Microbiology Pioneers

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Contributors to Microbiology

Pioneers of Microbiology
I. Antonie van Leeuwenhoek (Oct. 24, 1632- Aug. 30, 1723) A. In 1676 Leeuwenhoek saw tiny organisms in water, he was the first man to observe and describe bacteria accurately. He discovered microscopic nematodes, blood cells and sperm. He also made over 500 microscopes to view specific objects. B. Microbiology is concerned with the study of all forms of life that are too small to be seen with the naked eye. Antonie’s work dealt with bacteria, which are tiny microorganisms that can only be seen  with the help of instruments like the microscope, which he invented. II. John Tyndall (Aug. 2, 1820- Dec. 4, 1893)

C. In 1877 Tyndall demonstrated that dust carries microorganisms. He showed that if dust was absent, nutrient broths remained sterile, even if directly exposed to air. He also provided evidence for the existence of exceptionally heat-resistant forms of bacteria (endospores). He proposed tyndallization, a method of sterilization that can be used to destroy spores. D. Microbiology deals with everything pertaining to microorganisms including , but not limited to the way they reproduce. Tyndall’s work assisted with the understanding of just that. III. Nicolas Appert (Nov. 17, 1749- June 1, 1841)

E. He coined the term appertisation, which is the process of destroying all the micro-organisms of significance in food. He also invented the process of canning. F. Food microbiology is the study of the microorganisms that inhabit, create, or contaminate food. This includes the study of microorganisms that cause food spoilage. IV. Theodor Schwann (Dec. 7, 1810- Jan. 11, 1882)

G. Schwann identified the role played by microorganisms in alcohol fermentation and putrefaction processes. He also came up with the “cell theory”, which states that all living things are composed of cells. H. Microbiology includes the study of all aspects of the biology of microorganisms. The science of cell biology is no exception, being that cells are the building blocks of life for all living things whether it be plant, animal or microorganism. V. Robert Koch (Dec. 11, 1843- May 27, 1910)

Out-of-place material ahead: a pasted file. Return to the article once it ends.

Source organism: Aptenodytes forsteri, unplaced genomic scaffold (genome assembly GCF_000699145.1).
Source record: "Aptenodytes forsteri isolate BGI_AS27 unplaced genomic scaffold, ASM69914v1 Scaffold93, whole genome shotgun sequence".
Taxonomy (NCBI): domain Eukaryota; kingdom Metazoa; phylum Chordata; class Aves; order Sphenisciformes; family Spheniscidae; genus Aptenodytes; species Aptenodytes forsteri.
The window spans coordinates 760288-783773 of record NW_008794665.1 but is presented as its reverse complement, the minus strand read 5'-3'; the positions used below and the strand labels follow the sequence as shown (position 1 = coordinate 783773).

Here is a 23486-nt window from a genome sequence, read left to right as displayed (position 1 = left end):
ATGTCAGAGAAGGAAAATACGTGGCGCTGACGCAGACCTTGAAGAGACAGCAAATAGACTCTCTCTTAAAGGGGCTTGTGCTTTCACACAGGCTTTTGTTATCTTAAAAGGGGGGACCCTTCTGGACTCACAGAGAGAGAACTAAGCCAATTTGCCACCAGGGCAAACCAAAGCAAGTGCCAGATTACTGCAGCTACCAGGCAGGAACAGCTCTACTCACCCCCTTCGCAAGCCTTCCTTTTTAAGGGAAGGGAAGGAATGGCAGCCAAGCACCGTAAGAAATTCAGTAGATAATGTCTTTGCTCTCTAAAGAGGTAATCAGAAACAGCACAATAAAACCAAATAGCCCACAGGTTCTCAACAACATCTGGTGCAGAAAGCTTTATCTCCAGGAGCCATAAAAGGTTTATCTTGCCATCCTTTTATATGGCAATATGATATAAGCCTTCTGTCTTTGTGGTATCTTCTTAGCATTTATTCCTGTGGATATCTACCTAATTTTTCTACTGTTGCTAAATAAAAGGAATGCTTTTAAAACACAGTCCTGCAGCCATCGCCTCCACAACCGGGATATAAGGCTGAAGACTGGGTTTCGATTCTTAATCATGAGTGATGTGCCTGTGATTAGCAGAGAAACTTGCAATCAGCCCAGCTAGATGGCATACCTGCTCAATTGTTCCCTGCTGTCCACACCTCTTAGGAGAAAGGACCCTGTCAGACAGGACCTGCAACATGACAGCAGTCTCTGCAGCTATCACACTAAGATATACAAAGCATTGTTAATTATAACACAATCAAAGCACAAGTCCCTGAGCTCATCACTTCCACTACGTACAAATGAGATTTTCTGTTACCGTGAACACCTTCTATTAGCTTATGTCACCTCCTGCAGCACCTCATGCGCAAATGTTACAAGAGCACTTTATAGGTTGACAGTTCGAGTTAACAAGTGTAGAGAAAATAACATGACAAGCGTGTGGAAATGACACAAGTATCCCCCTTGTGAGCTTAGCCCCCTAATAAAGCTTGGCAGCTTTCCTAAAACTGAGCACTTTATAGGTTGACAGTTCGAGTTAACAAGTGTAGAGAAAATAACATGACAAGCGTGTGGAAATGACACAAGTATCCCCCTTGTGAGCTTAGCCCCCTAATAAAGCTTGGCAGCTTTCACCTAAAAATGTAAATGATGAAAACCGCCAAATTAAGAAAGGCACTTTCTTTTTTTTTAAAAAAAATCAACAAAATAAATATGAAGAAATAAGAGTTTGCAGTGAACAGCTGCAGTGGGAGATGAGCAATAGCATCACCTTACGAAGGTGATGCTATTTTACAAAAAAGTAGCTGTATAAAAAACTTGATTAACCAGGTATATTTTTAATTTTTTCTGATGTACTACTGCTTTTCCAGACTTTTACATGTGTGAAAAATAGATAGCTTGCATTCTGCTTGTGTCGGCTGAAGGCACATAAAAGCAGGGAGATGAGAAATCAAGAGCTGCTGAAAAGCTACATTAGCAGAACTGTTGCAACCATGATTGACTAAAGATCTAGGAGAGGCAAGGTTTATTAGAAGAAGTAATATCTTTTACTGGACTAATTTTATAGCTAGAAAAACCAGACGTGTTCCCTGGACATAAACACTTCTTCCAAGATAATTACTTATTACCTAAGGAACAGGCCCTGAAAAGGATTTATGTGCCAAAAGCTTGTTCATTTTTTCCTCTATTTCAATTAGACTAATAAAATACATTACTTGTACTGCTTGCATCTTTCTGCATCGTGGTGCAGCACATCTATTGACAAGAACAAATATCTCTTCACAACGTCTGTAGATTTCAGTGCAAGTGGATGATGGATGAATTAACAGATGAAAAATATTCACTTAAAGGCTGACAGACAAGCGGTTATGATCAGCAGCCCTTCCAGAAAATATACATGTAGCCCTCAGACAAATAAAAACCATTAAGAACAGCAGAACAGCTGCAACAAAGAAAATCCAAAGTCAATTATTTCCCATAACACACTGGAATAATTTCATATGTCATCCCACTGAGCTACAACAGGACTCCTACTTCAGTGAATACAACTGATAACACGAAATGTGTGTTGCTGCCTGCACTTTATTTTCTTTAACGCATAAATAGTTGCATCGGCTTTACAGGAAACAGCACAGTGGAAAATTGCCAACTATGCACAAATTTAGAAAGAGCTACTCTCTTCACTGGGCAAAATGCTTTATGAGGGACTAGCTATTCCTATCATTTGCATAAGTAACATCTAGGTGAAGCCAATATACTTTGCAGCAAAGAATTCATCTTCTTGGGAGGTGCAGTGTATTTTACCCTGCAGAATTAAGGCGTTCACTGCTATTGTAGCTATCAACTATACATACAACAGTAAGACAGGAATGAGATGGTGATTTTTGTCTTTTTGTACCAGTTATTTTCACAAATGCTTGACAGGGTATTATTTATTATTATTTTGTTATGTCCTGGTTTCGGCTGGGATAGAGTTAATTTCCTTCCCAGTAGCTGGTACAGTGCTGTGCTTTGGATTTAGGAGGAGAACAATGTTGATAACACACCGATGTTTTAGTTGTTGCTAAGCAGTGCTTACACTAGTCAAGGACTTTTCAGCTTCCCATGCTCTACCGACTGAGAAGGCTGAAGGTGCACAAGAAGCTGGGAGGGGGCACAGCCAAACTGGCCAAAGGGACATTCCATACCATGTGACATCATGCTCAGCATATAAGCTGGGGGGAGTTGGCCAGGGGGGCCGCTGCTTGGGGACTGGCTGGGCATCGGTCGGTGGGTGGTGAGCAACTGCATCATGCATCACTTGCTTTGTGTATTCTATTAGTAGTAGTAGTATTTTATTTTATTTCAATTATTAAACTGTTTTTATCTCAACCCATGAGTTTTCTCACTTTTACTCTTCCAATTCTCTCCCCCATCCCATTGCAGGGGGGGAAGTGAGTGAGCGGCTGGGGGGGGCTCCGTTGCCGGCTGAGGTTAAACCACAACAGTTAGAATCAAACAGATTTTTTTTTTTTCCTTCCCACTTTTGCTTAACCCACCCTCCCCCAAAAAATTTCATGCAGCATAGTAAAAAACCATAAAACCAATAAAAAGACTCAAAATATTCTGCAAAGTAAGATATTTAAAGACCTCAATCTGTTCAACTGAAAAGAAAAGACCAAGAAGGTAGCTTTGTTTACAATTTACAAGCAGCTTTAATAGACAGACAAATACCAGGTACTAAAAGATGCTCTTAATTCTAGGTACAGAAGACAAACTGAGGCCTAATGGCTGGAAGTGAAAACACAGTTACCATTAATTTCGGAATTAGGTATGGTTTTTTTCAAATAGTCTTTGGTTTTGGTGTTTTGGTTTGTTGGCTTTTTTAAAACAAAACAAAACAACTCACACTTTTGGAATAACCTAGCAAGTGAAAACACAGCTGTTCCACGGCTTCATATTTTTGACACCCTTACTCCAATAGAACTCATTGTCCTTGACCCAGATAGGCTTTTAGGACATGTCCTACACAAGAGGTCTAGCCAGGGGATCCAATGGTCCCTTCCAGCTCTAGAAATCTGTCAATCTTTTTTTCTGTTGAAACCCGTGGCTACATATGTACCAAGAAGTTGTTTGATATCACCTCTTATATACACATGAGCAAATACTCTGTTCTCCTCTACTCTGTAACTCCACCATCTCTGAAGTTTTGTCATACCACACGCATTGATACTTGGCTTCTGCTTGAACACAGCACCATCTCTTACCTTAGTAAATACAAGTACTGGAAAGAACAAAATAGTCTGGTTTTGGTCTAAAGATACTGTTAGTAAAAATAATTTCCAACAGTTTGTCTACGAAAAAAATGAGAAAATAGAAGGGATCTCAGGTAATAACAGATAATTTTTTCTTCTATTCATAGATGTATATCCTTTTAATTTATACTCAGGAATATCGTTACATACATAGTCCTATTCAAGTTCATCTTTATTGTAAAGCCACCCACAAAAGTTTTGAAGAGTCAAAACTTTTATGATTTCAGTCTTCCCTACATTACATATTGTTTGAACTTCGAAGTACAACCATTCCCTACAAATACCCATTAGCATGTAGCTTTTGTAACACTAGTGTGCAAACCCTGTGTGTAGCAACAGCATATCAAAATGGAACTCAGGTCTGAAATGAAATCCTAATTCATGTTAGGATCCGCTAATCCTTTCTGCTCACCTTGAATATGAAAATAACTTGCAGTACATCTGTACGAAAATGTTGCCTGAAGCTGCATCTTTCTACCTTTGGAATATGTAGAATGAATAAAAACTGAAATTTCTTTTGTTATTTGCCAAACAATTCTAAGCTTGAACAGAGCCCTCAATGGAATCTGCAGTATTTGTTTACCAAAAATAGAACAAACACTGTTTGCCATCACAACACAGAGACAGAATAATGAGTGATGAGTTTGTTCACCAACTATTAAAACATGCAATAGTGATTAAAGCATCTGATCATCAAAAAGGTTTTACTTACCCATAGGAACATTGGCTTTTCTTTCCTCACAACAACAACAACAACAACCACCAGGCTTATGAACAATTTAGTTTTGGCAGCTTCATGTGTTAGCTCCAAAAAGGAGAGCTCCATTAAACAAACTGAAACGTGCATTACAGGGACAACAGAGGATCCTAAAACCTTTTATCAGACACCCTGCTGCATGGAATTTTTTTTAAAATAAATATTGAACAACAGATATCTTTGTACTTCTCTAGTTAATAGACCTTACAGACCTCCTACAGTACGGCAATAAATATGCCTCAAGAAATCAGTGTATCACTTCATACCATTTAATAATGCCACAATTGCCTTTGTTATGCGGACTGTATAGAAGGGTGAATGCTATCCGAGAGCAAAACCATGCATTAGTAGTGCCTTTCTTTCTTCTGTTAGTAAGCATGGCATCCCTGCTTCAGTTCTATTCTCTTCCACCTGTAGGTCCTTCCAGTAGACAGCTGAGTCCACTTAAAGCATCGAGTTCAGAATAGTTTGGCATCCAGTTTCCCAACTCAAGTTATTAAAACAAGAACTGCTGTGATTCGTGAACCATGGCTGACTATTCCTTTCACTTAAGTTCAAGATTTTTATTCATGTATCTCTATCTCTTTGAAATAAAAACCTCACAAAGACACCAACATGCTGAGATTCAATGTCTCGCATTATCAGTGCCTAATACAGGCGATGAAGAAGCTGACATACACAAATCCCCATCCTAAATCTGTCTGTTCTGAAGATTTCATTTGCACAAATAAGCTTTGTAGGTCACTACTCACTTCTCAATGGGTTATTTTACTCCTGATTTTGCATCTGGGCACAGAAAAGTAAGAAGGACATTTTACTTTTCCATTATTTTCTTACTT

I. Koch proposed the “germ theory of disease” which states that microbes cause diseases in 1876. He discovered tuberculosis bacilli in 1882 and showed that all forms of tuberculosis were caused by the same bacillus. In 1877 he introduced the method of making smears of bacteria on glass slides and staining them with aniline dyes. In 1881 Koch introduced the plate method for isolating pure cultures. In 1884 he came up with "Koch's postulates”, the critical test for the involvement of a microorganism in a disease. J. Koch developed a lot of microbiological techniques that are still being used today. VI. Louis Joblot (1645 – 1723)

K. In 1718, Joblot constructed the side-pillar compound microscope that utilizes stops or diaphragms to help correct chromatic aberration and includes a brass lens cap. Joblot showed that microbes were produced by multiplication of microbes brought in on the hay or suspended in the air, not spontaneously. L. Also, he was the first to address the issue of the origin of microbes in infusion of decaying organic materials experimentally. VII. Carolus Linnaeus (1707 – 1778)

M. Linnaeus’s new system provide a well-organized way of classifying known plants and animals, while at the same time providing a method of naming and grouping new specimens. Linnaeus main focus was on the number of observable characteristics of the organism, specifically its physical structure and details of reproduction. N. Linnaeus also developed a two-part naming system(called binomial nomenclature) in which each living organism was given a two-part Latin name to distinguish it from all. VIII. Hans Christian Joachim Gram (1853 – 1938)

O. In 1804, Gram published his work on staining cells, which...
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